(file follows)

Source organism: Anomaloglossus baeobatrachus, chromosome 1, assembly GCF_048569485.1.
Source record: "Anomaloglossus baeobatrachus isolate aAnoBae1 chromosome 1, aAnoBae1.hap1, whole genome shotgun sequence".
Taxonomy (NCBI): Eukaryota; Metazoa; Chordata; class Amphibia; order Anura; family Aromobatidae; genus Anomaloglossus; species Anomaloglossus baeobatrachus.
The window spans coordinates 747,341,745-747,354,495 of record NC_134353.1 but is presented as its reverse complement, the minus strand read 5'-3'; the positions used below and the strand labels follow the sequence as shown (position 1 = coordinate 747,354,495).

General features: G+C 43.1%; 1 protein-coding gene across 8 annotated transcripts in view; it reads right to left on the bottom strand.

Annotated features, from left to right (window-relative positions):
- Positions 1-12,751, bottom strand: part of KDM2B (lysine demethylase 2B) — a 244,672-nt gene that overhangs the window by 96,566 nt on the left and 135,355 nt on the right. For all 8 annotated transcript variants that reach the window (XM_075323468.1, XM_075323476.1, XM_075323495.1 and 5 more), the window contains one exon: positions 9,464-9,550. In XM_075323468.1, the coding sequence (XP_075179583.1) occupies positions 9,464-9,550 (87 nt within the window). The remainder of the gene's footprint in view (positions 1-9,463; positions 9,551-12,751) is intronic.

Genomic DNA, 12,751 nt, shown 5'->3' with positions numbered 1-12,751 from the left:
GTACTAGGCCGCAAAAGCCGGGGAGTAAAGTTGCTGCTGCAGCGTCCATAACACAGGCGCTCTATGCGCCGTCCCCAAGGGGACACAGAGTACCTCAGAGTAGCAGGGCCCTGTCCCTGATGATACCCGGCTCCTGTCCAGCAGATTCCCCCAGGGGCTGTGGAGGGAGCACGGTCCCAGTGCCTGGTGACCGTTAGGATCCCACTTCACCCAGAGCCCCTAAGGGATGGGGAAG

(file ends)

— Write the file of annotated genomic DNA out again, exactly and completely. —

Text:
Source organism: Anomaloglossus baeobatrachus, chromosome 1, assembly GCF_048569485.1.
Source record: "Anomaloglossus baeobatrachus isolate aAnoBae1 chromosome 1, aAnoBae1.hap1, whole genome shotgun sequence".
Taxonomy (NCBI): Eukaryota; Metazoa; Chordata; class Amphibia; order Anura; family Aromobatidae; genus Anomaloglossus; species Anomaloglossus baeobatrachus.
The window spans coordinates 747,341,745-747,354,495 of record NC_134353.1 but is presented as its reverse complement, the minus strand read 5'-3'; the positions used below and the strand labels follow the sequence as shown (position 1 = coordinate 747,354,495).

General features: G+C 43.1%; 1 protein-coding gene across 8 annotated transcripts in view; it reads right to left on the bottom strand.

Annotated features, from left to right (window-relative positions):
- Positions 1-12,751, bottom strand: part of KDM2B (lysine demethylase 2B) — a 244,672-nt gene that overhangs the window by 96,566 nt on the left and 135,355 nt on the right. For all 8 annotated transcript variants that reach the window (XM_075323468.1, XM_075323476.1, XM_075323495.1 and 5 more), the window contains one exon: positions 9,464-9,550. In XM_075323468.1, the coding sequence (XP_075179583.1) occupies positions 9,464-9,550 (87 nt within the window). The remainder of the gene's footprint in view (positions 1-9,463; positions 9,551-12,751) is intronic.

Genomic DNA, 12,751 nt, shown 5'->3' with positions numbered 1-12,751 from the left:
GTACTAGGCCGCAAAAGCCGGGGAGTAAAGTTGCTGCTGCAGCGTCCATAACACAGGCGCTCTATGCGCCGTCCCCAAGGGGACACAGAGTACCTCAGAGTAGCAGGGCCCTGTCCCTGATGATACCCGGCTCCTGTCCAGCAGATTCCCCCAGGGGCTGTGGAGGGAGCACGGTCCCAGTGCCTGGTGACCGTTAGGATCCCACTTCACCCAGAGCCCCTAAGGGATGGGGAAG